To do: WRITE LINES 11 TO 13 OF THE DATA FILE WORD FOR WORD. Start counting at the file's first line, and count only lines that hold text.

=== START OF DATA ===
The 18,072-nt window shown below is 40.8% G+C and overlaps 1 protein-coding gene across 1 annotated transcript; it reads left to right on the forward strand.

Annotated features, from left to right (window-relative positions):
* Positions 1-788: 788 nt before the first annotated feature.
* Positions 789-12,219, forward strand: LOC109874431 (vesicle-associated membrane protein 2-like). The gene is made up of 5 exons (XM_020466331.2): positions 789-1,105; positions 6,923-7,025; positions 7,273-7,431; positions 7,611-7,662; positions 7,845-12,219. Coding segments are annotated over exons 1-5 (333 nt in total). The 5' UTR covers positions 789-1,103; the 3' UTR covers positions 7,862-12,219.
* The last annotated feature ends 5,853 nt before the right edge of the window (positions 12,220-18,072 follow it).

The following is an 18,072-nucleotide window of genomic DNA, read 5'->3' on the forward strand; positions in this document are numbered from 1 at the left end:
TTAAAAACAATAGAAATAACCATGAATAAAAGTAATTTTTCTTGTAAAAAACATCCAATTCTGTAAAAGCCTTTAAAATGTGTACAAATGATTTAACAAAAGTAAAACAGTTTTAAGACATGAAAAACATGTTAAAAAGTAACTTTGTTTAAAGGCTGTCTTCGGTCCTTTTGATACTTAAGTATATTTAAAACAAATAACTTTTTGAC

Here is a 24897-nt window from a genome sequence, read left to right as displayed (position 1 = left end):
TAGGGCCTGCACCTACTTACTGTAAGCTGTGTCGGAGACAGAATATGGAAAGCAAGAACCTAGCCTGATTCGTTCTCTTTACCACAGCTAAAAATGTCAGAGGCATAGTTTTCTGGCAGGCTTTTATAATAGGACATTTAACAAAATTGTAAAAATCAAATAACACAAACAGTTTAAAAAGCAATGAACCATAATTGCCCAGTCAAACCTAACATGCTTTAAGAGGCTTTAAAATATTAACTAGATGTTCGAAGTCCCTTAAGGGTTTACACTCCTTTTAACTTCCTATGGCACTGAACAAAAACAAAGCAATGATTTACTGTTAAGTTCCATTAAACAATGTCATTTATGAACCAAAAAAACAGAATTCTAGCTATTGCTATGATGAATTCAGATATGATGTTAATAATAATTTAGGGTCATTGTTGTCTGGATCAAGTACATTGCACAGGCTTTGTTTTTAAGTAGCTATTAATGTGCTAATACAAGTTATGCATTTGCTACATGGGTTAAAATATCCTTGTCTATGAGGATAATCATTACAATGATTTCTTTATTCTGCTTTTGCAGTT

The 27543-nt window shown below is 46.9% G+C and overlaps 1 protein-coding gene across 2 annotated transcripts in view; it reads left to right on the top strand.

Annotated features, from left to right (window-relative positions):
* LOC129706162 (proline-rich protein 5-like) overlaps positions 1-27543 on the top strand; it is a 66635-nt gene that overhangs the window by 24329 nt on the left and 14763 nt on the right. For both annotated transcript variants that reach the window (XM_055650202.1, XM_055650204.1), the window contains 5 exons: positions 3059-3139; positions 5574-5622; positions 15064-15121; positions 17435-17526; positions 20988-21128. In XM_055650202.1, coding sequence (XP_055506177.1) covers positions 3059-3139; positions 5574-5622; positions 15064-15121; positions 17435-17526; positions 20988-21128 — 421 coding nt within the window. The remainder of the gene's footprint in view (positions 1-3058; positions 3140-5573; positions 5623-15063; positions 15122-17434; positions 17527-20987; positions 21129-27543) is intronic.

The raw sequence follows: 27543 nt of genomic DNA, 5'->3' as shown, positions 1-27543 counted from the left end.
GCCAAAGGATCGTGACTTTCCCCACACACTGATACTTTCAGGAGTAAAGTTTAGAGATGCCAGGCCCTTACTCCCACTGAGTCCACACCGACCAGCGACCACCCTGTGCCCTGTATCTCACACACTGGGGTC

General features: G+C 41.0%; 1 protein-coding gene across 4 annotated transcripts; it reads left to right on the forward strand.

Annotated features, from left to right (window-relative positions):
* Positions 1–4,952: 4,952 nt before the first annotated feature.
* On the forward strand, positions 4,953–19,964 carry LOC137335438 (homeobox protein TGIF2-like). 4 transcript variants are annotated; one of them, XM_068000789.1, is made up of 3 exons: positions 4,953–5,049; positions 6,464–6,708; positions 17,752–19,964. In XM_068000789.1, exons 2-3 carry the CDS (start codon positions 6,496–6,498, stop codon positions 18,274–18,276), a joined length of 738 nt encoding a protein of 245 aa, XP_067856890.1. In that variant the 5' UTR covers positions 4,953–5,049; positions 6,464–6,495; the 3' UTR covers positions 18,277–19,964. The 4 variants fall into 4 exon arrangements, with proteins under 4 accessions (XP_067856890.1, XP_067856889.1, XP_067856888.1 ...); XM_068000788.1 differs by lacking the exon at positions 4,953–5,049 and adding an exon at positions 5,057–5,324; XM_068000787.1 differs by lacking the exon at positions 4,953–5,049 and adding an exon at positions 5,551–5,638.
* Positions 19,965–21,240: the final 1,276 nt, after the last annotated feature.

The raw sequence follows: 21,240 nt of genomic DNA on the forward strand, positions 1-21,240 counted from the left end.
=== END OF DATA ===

Annotated features, from left to right (window-relative positions):
* LOC129706162 (proline-rich protein 5-like) overlaps positions 1-27543 on the top strand; it is a 66635-nt gene that overhangs the window by 24329 nt on the left and 14763 nt on the right. For both annotated transcript variants that reach the window (XM_055650202.1, XM_055650204.1), the window contains 5 exons: positions 3059-3139; positions 5574-5622; positions 15064-15121; positions 17435-17526; positions 20988-21128. In XM_055650202.1, coding sequence (XP_055506177.1) covers positions 3059-3139; positions 5574-5622; positions 15064-15121; positions 17435-17526; positions 20988-21128 — 421 coding nt within the window. The remainder of the gene's footprint in view (positions 1-3058; positions 3140-5573; positions 5623-15063; positions 15122-17434; positions 17527-20987; positions 21129-27543) is intronic.

The raw sequence follows: 27543 nt of genomic DNA, 5'->3' as shown, positions 1-27543 counted from the left end.